Hi there! Today’s review is for a new YA book titled ‘A Girl Like That’ by Tanaz Bhathena. This is a story about a girl named Zarin Wadia, a 16-year-old girl growing up in Jeddah, Saudi Arabia. I’m just going state right here that this is not a story about a teenage whirlwind romance defying the odds of a picture-perfect love story in the face of gender inequality. In fact, if you read the synopsis you learn before diving in that Zarin and her friend, Porus, have both died in a car accident. The story goes back and forth in time with multiple perspectives and leads up to how Zarin and Porus’ tragic death came to be.
Zarin was adopted by her Aunt and Uncle following mother’s death when she was very young. Her father, a criminal, is dead as well. Zarin’s relationship with her aunt and uncle is very rocky. Her aunt is not a likable character in the least. She physically abuses Zarin and pretty much curses her very existence on a daily basis. Zarin’s uncle, albeit who is much kinder, does little to defend Zarin or stand up to her aunt.Zarin is a very carefree girl. She rebels against her aunt and uncle by smoking and talking to boys. She befriends boys with cars so they can drive her around town. She quickly becomes the girl her classmate’s parents warn them about befriending. I don’t think it would be much of spoiler if I state that Zarin really doesn’t have any friends. She is bullied and slut-shamed A LOT by not only her classmates but her aunt, uncle, and their neighbors as well.
This story was very culturally different from what I’m used to reading in terms of setting and society. Although America is far from perfect as a progressive culture and society in regards to the treatment of men and women, especially the treatment of women and men of color, I learned a lot about Saudi Arabian culture and about the ways women are treated differently than men. There are a lot of instances that could be triggering for people such as rape, domestic abuse, racism, bullying, rape culture and mental illness. With that said, this book was very difficult to swallow at times, because it is very honest and it doesn’t sugar coat things. Again, this reality for a lot of people in many cultures, even in America.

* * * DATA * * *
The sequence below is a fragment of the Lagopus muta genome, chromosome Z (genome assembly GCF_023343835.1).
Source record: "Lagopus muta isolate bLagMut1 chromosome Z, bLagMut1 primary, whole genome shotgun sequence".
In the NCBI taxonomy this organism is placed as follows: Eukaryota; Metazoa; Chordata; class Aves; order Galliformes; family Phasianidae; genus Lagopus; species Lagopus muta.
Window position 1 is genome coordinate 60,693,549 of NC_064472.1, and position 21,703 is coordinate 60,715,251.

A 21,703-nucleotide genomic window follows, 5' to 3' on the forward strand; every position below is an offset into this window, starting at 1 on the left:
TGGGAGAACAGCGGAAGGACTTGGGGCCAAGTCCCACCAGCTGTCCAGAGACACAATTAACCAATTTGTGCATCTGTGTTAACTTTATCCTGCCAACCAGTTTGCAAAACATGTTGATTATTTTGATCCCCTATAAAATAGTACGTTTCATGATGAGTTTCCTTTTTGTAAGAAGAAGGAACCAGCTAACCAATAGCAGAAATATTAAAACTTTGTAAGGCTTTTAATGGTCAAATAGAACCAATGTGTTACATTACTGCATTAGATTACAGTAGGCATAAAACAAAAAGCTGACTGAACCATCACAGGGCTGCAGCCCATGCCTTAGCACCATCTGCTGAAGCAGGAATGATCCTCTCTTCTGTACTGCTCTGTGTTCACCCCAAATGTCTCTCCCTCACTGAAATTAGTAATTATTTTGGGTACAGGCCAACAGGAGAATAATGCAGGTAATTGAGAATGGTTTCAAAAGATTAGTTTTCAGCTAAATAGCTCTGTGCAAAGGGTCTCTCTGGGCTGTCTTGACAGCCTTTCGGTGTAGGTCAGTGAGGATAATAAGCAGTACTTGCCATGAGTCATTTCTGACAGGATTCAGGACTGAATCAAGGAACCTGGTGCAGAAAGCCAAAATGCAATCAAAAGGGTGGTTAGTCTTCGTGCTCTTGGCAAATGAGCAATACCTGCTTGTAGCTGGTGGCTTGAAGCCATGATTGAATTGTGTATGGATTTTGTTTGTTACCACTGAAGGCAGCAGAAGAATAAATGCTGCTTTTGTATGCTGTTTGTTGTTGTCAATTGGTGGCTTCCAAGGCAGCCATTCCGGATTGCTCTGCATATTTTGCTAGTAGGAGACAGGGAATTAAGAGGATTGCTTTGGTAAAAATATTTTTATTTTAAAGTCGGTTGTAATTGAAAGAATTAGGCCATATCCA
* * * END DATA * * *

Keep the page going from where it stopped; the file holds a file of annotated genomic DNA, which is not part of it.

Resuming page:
I decided to give this story a 3.5/‘s. The story all around was very informative, but at times I felt that it dragged, especially when the story would go back in time to Zarin as a little girl. I want to say I wish this story was lighter but that’s just not the kind of story this is. Honestly, I was dying for Zarin to get a break from the harsh treatment she received at home. And although I knew Zarin’s fate, I found myself hoping it would be different. I would have liked to have seen Zarin and Porus’ relationship really develop and possibly deepen, but a long life is never promised. As we know, it can be gone in the blink of an eye, upending your hopes and future plans. I would suggest reading a lighthearted story after this one, but don’t bypass this one, because more stories like this one are needed and I’m very glad this one was written and I don’t regret reading it.